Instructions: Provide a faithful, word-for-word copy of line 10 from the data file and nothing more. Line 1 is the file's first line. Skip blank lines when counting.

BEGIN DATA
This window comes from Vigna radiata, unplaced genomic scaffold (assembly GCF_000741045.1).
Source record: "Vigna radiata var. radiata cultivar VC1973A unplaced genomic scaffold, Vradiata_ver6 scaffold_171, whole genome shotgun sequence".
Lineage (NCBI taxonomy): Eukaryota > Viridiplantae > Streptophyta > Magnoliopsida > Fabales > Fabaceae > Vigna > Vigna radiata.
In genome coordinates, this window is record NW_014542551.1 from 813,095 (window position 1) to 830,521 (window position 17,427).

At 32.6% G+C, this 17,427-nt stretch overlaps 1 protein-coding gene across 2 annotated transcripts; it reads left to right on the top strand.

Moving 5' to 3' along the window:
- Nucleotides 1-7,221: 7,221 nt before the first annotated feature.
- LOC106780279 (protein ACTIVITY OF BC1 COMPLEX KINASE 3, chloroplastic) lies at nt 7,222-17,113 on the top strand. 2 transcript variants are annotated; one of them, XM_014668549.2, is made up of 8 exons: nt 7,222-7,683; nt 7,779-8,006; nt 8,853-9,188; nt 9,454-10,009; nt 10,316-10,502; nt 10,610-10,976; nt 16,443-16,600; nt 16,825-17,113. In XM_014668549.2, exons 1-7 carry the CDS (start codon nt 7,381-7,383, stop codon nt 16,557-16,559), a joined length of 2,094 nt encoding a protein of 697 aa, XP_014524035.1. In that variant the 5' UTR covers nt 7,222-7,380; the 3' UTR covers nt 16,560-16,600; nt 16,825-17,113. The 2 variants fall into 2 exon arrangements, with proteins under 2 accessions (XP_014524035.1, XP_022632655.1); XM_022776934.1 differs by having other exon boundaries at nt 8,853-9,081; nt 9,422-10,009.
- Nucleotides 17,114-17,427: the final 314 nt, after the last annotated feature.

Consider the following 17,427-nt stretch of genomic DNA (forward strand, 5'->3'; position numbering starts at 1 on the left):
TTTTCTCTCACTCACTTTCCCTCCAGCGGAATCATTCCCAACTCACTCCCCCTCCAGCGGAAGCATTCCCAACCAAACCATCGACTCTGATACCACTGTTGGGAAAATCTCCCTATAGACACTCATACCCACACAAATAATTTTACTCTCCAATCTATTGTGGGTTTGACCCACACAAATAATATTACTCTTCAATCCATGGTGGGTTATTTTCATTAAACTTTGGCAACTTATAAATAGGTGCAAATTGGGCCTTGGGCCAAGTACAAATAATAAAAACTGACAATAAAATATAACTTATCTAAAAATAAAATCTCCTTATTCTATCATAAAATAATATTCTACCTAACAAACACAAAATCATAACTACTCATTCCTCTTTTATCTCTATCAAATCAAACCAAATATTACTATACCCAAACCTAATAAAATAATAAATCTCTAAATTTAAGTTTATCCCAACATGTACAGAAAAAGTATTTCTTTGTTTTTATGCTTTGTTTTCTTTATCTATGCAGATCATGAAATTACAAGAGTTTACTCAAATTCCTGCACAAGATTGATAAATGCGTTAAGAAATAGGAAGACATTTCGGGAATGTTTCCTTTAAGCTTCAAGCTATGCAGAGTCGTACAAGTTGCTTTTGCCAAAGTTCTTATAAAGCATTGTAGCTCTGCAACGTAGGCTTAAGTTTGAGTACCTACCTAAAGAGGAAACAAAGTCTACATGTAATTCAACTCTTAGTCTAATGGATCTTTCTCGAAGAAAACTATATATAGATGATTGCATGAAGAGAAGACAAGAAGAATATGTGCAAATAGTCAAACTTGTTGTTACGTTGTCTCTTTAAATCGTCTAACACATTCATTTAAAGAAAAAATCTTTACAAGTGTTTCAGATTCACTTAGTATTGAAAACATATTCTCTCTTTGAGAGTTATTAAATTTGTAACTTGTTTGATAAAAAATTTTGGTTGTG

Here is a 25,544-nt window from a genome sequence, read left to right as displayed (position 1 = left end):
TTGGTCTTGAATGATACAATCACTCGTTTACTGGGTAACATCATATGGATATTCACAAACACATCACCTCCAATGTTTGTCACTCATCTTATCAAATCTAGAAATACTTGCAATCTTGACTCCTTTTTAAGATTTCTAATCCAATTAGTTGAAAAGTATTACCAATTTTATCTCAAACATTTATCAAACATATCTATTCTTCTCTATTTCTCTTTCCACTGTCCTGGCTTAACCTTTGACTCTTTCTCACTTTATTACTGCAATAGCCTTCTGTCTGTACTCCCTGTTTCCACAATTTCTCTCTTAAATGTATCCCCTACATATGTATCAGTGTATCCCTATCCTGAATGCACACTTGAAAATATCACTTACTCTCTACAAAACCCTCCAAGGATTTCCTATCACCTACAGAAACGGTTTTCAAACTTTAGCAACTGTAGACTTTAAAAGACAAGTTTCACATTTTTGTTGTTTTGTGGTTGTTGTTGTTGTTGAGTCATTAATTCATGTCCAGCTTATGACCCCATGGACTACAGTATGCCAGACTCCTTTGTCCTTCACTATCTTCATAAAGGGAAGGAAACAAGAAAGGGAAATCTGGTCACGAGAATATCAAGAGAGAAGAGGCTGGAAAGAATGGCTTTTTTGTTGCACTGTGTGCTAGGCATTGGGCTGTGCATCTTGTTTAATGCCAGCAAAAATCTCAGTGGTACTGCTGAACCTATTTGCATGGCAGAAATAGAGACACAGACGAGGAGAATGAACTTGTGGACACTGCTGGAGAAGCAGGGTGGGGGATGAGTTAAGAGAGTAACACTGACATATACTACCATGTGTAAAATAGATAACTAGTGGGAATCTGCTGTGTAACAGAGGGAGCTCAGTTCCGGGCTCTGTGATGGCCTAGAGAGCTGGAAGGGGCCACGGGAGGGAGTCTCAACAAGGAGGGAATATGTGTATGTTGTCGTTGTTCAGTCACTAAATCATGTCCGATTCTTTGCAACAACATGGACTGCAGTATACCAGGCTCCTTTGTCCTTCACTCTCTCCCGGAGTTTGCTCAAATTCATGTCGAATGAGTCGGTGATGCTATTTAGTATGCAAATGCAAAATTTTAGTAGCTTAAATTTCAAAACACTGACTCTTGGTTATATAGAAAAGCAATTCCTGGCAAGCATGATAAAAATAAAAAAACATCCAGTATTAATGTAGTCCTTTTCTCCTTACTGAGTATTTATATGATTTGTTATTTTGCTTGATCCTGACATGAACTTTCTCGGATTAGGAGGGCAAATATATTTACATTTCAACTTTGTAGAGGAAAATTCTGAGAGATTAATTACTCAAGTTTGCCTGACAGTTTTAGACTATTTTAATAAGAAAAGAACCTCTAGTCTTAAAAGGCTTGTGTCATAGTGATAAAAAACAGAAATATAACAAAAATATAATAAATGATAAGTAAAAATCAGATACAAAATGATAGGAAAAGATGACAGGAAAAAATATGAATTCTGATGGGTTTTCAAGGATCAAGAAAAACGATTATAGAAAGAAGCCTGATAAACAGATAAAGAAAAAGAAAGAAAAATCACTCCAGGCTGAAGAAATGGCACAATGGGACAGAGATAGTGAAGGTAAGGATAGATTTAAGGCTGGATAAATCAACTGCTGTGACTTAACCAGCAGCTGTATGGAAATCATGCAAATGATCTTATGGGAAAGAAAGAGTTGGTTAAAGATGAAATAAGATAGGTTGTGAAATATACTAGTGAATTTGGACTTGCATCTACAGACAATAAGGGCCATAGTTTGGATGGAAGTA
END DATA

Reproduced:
Consider the following 17,427-nt stretch of genomic DNA (forward strand, 5'->3'; position numbering starts at 1 on the left):